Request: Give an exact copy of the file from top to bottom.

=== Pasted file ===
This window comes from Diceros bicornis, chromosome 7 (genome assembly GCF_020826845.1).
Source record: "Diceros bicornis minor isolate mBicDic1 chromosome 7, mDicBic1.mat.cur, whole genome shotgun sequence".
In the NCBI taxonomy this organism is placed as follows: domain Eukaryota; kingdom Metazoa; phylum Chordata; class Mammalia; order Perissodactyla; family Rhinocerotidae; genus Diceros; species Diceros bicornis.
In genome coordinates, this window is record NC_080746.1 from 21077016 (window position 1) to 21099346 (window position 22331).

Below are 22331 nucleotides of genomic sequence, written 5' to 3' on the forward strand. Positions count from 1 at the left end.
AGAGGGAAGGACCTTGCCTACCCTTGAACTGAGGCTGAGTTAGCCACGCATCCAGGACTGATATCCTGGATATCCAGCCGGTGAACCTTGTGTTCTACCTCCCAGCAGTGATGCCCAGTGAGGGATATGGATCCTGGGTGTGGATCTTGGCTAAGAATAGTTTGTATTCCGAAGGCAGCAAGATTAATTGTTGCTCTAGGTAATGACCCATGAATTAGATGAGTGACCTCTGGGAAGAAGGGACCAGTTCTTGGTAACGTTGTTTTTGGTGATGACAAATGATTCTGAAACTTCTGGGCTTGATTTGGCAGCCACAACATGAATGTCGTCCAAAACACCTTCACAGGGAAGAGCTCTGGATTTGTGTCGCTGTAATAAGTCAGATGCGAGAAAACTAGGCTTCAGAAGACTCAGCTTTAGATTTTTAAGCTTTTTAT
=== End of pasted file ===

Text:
This window comes from Diceros bicornis, chromosome 7 (genome assembly GCF_020826845.1).
Source record: "Diceros bicornis minor isolate mBicDic1 chromosome 7, mDicBic1.mat.cur, whole genome shotgun sequence".
In the NCBI taxonomy this organism is placed as follows: domain Eukaryota; kingdom Metazoa; phylum Chordata; class Mammalia; order Perissodactyla; family Rhinocerotidae; genus Diceros; species Diceros bicornis.
In genome coordinates, this window is record NC_080746.1 from 21077016 (window position 1) to 21099346 (window position 22331).

Below are 22331 nucleotides of genomic sequence, written 5' to 3' on the forward strand. Positions count from 1 at the left end.
AGAGGGAAGGACCTTGCCTACCCTTGAACTGAGGCTGAGTTAGCCACGCATCCAGGACTGATATCCTGGATATCCAGCCGGTGAACCTTGTGTTCTACCTCCCAGCAGTGATGCCCAGTGAGGGATATGGATCCTGGGTGTGGATCTTGGCTAAGAATAGTTTGTATTCCGAAGGCAGCAAGATTAATTGTTGCTCTAGGTAATGACCCATGAATTAGATGAGTGACCTCTGGGAAGAAGGGACCAGTTCTTGGTAACGTTGTTTTTGGTGATGACAAATGATTCTGAAACTTCTGGGCTTGATTTGGCAGCCACAACATGAATGTCGTCCAAAACACCTTCACAGGGAAGAGCTCTGGATTTGTGTCGCTGTAATAAGTCAGATGCGAGAAAACTAGGCTTCAGAAGACTCAGCTTTAGATTTTTAAGCTTTTTAT